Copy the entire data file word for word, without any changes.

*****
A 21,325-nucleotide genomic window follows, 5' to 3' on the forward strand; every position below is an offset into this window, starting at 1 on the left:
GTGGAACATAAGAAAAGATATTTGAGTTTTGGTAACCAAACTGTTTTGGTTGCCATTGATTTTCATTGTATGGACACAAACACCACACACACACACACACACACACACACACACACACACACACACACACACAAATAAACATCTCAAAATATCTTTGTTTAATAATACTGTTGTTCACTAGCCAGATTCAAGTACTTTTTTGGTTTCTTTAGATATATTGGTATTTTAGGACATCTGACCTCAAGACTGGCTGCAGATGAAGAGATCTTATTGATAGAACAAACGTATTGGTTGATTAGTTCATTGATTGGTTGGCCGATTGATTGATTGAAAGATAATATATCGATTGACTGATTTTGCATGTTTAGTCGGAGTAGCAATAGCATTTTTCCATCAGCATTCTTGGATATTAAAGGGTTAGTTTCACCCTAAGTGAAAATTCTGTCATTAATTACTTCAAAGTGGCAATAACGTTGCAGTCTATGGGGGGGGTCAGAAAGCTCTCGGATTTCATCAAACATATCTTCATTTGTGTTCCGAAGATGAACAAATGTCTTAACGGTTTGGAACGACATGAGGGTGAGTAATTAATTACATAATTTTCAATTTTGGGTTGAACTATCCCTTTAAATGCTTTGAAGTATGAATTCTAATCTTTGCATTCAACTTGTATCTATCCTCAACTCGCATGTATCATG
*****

A 21,325-nucleotide genomic window follows, 5' to 3' on the forward strand; every position below is an offset into this window, starting at 1 on the left:
GTGGAACATAAGAAAAGATATTTGAGTTTTGGTAACCAAACTGTTTTGGTTGCCATTGATTTTCATTGTATGGACACAAACACCACACACACACACACACACACACACACACACACACACACACACACACACAAATAAACATCTCAAAATATCTTTGTTTAATAATACTGTTGTTCACTAGCCAGATTCAAGTACTTTTTTGGTTTCTTTAGATATATTGGTATTTTAGGACATCTGACCTCAAGACTGGCTGCAGATGAAGAGATCTTATTGATAGAACAAACGTATTGGTTGATTAGTTCATTGATTGGTTGGCCGATTGATTGATTGAAAGATAATATATCGATTGACTGATTTTGCATGTTTAGTCGGAGTAGCAATAGCATTTTTCCATCAGCATTCTTGGATATTAAAGGGTTAGTTTCACCCTAAGTGAAAATTCTGTCATTAATTACTTCAAAGTGGCAATAACGTTGCAGTCTATGGGGGGGGTCAGAAAGCTCTCGGATTTCATCAAACATATCTTCATTTGTGTTCCGAAGATGAACAAATGTCTTAACGGTTTGGAACGACATGAGGGTGAGTAATTAATTACATAATTTTCAATTTTGGGTTGAACTATCCCTTTAAATGCTTTGAAGTATGAATTCTAATCTTTGCATTCAACTTGTATCTATCCTCAACTCGCATGTATCATG